The Man Who Invented Bookselling As We Know It | Literary Hub

In the 21st-century marketplace, there is sometimes a longing for an earlier, simpler age, but the uneasy tension between giant and small retailers seems to have been a constant since the beginning. The Temple of the Muses, which was one of the first modern bookstores, was a mammoth enterprise, by far the largest bookstore in England, boasting an inventory of over 500,000 volumes, annual sales of 100,000 books, and yearly revenues of £5,000 (roughly $700,000 today). All of this made Lackington a very wealthy man—admired by some and despised by others—but London’s greatest bookseller began his career inauspiciously as an illiterate shoemaker.

Read more at the Source: The Man Who Invented Bookselling As We Know It | Literary Hub

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Author: conniejjasperson

Connie J. Jasperson lives in Olympia, Washington. A vegan, she and her husband share five children, a love of good food and great music. She is active in local writing groups, an editor for Myrddin Publishing Group, and is a writing coach. She is an active member of the both the Northwest Independent Writers Association and Pacific Northwest Writers Association, and is a founding member of Myrddin Publishing Group. Music and food dominate her waking moments. When not writing or blogging she can be found with her Kindle, reading avidly.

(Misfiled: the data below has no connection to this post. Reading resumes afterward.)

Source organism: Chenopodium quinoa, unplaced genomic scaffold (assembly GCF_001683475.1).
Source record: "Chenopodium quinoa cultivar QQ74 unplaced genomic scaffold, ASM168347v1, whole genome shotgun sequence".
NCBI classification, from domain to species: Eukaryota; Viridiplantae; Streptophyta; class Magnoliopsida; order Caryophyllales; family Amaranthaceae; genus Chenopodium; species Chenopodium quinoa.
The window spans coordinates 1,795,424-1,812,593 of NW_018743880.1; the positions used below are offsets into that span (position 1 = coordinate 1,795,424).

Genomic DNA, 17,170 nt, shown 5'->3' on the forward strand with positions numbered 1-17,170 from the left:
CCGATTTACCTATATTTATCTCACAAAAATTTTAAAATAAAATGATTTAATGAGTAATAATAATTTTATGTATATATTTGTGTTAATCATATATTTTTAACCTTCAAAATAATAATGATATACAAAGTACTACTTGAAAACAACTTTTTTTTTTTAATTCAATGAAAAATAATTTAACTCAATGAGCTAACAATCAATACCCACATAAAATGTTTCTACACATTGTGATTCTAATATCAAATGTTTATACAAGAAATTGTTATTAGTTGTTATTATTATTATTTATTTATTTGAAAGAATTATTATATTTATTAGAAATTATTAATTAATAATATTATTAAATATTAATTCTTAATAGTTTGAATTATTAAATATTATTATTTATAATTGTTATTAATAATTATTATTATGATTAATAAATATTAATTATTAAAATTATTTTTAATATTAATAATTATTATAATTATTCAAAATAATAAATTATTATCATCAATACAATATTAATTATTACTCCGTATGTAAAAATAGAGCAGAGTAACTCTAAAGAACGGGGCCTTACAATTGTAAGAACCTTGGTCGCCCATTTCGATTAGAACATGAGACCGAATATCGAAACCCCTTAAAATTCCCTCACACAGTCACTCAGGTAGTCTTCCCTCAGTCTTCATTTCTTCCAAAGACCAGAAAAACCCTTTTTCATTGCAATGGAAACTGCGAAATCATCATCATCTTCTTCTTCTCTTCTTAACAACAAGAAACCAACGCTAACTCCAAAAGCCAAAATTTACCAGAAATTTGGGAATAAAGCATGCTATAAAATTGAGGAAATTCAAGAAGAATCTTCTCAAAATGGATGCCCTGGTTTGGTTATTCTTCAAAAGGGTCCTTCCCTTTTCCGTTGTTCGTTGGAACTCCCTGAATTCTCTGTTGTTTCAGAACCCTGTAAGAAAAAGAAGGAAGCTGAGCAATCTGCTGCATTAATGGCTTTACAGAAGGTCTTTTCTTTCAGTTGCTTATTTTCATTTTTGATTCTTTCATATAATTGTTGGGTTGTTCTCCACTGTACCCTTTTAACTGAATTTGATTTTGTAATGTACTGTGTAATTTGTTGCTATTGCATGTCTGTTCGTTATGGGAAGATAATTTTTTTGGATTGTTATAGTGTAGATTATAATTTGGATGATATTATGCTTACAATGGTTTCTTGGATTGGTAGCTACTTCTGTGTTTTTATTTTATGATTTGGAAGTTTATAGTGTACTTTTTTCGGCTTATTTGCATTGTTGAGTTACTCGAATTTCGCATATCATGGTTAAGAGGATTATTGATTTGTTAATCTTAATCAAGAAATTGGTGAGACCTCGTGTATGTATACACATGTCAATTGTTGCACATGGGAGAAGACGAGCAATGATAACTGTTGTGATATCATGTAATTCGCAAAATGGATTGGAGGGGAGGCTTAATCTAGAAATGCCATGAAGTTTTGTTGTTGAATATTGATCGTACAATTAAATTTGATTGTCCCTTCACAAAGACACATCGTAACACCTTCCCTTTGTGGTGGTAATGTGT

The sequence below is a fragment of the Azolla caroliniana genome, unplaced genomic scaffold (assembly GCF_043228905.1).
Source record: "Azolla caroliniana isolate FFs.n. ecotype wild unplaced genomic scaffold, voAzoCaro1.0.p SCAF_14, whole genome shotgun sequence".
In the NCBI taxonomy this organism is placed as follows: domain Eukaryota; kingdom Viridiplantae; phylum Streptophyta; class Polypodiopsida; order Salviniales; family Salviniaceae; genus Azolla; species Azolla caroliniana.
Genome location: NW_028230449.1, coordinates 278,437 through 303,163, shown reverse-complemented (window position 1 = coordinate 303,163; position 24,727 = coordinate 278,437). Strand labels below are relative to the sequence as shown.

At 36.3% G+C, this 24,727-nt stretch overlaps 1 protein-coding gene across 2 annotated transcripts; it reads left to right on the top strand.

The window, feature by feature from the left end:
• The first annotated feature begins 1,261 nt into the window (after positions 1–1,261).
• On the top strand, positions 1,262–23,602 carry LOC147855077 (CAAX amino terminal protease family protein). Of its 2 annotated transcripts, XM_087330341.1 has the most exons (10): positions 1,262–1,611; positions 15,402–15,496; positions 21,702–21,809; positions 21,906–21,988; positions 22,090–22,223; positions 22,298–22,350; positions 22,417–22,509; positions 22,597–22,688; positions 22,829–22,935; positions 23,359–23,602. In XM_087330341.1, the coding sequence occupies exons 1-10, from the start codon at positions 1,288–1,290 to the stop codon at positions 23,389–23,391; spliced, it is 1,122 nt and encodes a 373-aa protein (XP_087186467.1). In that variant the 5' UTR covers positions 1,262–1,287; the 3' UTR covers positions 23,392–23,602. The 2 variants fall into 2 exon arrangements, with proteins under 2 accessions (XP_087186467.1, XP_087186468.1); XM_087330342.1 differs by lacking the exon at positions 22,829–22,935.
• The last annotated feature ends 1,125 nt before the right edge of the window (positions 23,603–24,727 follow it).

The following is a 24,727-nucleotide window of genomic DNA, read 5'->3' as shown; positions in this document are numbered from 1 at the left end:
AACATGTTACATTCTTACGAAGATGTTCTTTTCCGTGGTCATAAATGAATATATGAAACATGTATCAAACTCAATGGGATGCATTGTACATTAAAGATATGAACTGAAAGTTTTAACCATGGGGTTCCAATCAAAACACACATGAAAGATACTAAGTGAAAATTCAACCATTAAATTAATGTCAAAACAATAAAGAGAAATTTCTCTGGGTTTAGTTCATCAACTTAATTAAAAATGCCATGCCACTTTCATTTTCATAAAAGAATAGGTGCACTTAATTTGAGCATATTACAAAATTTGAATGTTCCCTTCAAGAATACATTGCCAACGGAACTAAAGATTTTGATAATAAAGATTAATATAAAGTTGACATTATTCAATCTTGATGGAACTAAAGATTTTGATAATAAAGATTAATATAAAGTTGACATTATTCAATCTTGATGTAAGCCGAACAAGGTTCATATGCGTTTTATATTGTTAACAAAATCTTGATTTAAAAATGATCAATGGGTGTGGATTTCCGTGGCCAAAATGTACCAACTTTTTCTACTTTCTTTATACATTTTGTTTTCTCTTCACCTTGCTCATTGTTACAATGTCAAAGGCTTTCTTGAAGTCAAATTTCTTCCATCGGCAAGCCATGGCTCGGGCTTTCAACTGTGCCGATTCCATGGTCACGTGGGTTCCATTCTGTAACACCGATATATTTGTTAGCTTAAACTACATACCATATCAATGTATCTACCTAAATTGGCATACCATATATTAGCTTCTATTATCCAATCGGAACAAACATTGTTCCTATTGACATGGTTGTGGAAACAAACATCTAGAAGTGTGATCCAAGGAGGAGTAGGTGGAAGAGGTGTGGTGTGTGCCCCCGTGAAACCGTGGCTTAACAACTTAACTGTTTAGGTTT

3 thoughts on “The Man Who Invented Bookselling As We Know It | Literary Hub”

  1. Another wonderful bit of reading. Thank you.

    On Tue, Oct 11, 2016 at 7:44 AM, Edgewise Words Inn wrote:

    > conniejjasperson posted: “In the 21st-century marketplace, there is > sometimes a longing for an earlier, simpler age, but the uneasy tension > between giant and small retailers seems to have been a constant since the > beginning. The Temple of the Muses, which was one of the first mode” >

    Liked by 1 person

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